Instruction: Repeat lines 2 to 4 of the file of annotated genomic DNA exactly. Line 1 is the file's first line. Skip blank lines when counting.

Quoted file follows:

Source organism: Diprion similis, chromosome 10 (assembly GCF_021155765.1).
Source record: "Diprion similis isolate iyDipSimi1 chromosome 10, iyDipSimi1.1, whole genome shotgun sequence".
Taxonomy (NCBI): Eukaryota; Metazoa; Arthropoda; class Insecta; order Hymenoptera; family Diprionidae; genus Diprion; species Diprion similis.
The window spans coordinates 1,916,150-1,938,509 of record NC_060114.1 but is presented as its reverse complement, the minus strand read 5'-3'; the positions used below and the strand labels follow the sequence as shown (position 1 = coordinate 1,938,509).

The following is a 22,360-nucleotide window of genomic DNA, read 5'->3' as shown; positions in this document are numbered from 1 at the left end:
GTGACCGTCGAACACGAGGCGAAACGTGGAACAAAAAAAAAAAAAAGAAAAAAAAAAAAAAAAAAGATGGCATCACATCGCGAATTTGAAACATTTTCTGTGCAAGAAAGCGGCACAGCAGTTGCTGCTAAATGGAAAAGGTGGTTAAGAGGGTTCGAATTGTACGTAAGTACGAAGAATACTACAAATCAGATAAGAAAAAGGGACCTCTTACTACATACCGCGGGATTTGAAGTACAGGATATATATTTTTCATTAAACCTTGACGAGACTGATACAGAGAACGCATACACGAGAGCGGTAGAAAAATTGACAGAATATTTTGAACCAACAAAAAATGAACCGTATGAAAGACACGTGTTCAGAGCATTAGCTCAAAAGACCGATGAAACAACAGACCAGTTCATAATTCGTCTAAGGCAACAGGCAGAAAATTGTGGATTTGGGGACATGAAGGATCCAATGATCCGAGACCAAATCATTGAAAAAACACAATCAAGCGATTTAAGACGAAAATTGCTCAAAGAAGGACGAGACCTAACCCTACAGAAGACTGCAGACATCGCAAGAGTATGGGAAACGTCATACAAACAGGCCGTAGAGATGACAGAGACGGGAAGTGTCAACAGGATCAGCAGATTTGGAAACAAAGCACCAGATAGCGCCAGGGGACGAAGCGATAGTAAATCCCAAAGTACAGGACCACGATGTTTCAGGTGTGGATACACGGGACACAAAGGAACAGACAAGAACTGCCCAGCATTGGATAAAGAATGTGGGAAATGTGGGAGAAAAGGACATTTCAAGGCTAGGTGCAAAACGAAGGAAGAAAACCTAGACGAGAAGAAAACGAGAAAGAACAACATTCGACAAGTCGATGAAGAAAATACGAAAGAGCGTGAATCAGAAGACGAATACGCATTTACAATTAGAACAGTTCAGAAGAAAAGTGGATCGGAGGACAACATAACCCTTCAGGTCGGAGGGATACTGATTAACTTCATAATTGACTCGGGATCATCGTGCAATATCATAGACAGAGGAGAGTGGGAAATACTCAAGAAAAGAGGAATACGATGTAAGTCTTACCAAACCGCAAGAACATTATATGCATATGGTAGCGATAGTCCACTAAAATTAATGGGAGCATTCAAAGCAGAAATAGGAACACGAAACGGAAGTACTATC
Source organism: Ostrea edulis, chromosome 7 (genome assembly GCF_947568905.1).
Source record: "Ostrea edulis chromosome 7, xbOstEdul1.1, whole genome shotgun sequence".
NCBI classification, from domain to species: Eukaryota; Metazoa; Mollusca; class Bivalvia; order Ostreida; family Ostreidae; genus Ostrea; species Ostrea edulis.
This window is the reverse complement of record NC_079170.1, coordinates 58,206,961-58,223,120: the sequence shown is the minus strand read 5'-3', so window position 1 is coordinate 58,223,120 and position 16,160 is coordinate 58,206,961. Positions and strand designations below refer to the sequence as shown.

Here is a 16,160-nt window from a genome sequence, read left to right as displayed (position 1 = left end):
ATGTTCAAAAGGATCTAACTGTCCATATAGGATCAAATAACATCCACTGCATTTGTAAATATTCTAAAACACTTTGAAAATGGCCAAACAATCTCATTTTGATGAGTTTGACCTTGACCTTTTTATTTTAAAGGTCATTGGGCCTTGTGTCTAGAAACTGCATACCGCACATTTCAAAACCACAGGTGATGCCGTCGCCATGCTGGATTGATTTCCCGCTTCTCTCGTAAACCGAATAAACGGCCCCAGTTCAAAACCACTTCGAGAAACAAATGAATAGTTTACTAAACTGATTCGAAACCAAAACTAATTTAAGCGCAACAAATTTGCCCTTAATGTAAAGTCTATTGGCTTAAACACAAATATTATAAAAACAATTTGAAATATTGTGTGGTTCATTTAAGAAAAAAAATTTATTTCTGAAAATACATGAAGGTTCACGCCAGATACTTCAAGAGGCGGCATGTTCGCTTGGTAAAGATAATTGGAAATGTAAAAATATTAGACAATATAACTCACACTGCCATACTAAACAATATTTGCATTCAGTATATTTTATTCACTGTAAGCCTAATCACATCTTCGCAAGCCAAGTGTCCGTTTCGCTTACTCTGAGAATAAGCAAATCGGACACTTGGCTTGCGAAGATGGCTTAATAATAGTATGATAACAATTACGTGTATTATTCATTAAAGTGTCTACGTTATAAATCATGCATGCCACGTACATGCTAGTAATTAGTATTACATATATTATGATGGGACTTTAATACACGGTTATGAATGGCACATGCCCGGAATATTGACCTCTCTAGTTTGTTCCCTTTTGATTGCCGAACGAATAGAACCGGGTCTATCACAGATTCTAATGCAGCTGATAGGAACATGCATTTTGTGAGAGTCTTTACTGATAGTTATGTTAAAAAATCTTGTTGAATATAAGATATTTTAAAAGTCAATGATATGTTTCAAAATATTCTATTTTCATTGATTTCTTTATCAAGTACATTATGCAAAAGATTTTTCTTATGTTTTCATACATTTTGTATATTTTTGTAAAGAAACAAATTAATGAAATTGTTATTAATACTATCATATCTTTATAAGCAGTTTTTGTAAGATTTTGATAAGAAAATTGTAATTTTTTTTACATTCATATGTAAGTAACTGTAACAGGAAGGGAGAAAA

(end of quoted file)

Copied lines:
Source record: "Diprion similis isolate iyDipSimi1 chromosome 10, iyDipSimi1.1, whole genome shotgun sequence".
Taxonomy (NCBI): Eukaryota; Metazoa; Arthropoda; class Insecta; order Hymenoptera; family Diprionidae; genus Diprion; species Diprion similis.
The window spans coordinates 1,916,150-1,938,509 of record NC_060114.1 but is presented as its reverse complement, the minus strand read 5'-3'; the positions used below and the strand labels follow the sequence as shown (position 1 = coordinate 1,938,509).